A TEN-YEAR-OLD Scots asylum seeker and her mother were released from a detention centre yesterday after a high-profile campaign to have them returned home to Scotland.
• Precious Mhango is looking forward to going back to St Maria Goretti Primary in Cranhill, Glasgow
Precious Mhango and her 32-year-old mother, Florence, from Cranhill in Glasgow, had been held at Yarl's Wood detention centre in Bedfordshire for over three weeks after being moved from Dungavel detention centre in Lanarkshire.
Fears had been raised by campaigners over Precious's mental and physical welfare as well as her loss of education during her time in detention.
Anne McLaughlin, an SNP MSP who has been campaigning for the pair to be released, said that Precious had lost 10 pounds in weight and had become anxious and withdrawn.
Last night, Ms McLaughlin said the first words spoken by Precious after being released were: "I'm really happy. I can't wait to see everyone."
Ms McLaughlin said she had then joked with Precious, asking her: "Does this mean I have to take you to the X Factor tour?" Precious, a big X Factor fan, replied "Yes, it does."
Precious also told Ms McLaughlin that she was keen to go back to her school at St Maria Goretti Primary in Cranhill on Monday morning.
"She wasn't jumping for joy. She was very quiet and trying her best to reassure her mother who was still uncertain about what was happening," Ms McLaughlin said.
She added that Precious's mother had telephoned her a number of times since being told she was being released, with her emotions ranging from joy to fear. In her first phone call, Florence said: "Oh Annie, oh Annie, they've just told me, 'Pack your bags, you're going to Glasgow'."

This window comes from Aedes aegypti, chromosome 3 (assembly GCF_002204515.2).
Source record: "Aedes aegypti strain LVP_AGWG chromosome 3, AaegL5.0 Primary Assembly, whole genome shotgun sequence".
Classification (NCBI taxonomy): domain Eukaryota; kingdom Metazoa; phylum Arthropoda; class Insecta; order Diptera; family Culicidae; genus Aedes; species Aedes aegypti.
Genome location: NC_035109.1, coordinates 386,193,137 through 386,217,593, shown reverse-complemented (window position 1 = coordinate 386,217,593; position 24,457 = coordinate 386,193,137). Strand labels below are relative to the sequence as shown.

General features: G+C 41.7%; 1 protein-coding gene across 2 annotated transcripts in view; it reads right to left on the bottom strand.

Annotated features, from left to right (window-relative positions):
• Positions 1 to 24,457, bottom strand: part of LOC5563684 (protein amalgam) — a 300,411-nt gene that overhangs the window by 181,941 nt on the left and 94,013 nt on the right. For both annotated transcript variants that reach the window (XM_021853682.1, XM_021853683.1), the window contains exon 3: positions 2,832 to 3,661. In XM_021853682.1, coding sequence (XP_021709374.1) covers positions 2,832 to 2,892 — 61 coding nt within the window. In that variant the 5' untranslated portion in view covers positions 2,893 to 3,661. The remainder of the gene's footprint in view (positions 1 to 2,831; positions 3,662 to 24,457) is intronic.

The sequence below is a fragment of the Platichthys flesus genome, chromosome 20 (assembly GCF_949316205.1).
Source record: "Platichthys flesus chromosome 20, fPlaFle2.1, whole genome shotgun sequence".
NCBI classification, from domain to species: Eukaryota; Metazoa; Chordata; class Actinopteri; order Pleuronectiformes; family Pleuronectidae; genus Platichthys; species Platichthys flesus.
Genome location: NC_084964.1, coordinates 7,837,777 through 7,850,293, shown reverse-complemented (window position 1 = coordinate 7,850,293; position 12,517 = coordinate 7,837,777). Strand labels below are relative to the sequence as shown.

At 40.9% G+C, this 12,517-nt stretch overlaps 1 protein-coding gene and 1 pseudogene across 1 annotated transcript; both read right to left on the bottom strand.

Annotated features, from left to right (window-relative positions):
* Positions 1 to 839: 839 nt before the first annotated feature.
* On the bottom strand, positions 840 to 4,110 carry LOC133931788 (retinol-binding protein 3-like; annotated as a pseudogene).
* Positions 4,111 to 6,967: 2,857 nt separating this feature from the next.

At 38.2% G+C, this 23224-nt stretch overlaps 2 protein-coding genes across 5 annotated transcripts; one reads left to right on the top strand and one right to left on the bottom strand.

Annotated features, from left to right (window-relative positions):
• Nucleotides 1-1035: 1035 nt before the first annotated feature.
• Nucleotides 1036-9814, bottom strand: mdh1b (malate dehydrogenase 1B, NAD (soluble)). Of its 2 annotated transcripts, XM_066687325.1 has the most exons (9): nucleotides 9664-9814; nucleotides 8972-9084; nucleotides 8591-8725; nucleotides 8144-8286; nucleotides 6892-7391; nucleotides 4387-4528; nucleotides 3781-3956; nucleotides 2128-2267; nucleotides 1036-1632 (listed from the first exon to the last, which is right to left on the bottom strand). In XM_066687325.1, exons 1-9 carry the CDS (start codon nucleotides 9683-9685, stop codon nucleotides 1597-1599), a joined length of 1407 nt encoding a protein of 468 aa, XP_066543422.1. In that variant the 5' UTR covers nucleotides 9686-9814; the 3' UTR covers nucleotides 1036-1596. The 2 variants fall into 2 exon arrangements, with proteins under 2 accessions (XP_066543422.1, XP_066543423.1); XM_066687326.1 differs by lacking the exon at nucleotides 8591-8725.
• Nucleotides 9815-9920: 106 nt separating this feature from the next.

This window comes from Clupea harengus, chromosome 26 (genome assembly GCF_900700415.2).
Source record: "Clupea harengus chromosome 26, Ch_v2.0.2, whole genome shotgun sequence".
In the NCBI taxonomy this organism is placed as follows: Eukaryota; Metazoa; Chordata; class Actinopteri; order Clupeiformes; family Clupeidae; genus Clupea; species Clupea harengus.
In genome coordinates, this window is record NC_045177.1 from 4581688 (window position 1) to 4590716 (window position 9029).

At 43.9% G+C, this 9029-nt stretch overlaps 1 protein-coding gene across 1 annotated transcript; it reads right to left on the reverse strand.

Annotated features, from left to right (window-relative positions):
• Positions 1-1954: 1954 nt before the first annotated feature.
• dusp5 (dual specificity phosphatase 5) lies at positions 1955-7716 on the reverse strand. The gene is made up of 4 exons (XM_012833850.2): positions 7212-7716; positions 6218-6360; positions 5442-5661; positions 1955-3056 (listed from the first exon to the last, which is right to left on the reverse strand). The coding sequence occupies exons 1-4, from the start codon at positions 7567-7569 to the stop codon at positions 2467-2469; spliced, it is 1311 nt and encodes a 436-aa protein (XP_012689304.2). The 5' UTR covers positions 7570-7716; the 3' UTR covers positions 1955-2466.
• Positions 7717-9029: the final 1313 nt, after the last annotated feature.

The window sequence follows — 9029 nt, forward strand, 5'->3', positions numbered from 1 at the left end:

This was followed shortly afterwards by another telephone call in which Florence, who sounded very scared, expressed fears that she was being tricked by the UK Border Agency.
Ms McLaughlin said she reassured Florence and later received a text saying: "I'm on the train."
The pair, originally from Malawi, were due to spend last night at the YMCA in Springburn before arrangements are made to return them to their home in Cranhill, while they await the outcome of a judicial review into their case.
Neighbours and friends in Cranhill, who have been campaigning for Precious and Florence's release, were said to be "ecstatic" at the news. They had spent the weekend distributing Christmas cards around the area to publicise the case.
The family's case was taken up by First Minister Alex Salmond last month, who told MSPs that pressure was mounting on UK immigration chiefs to allow the mother and daughter to stay in the UK after lobbying from the Scottish Government.
Last week, senior doctors called for an immediate end to the "profoundly harmful" detention of children in immigration removal centres.
The Royal Colleges of Paediatrics and Child Health, GPs and psychiatrists, as well as the UK Faculty of Public Health, said detention of children and their families in the centres caused "significant harm" and should be ended without delay.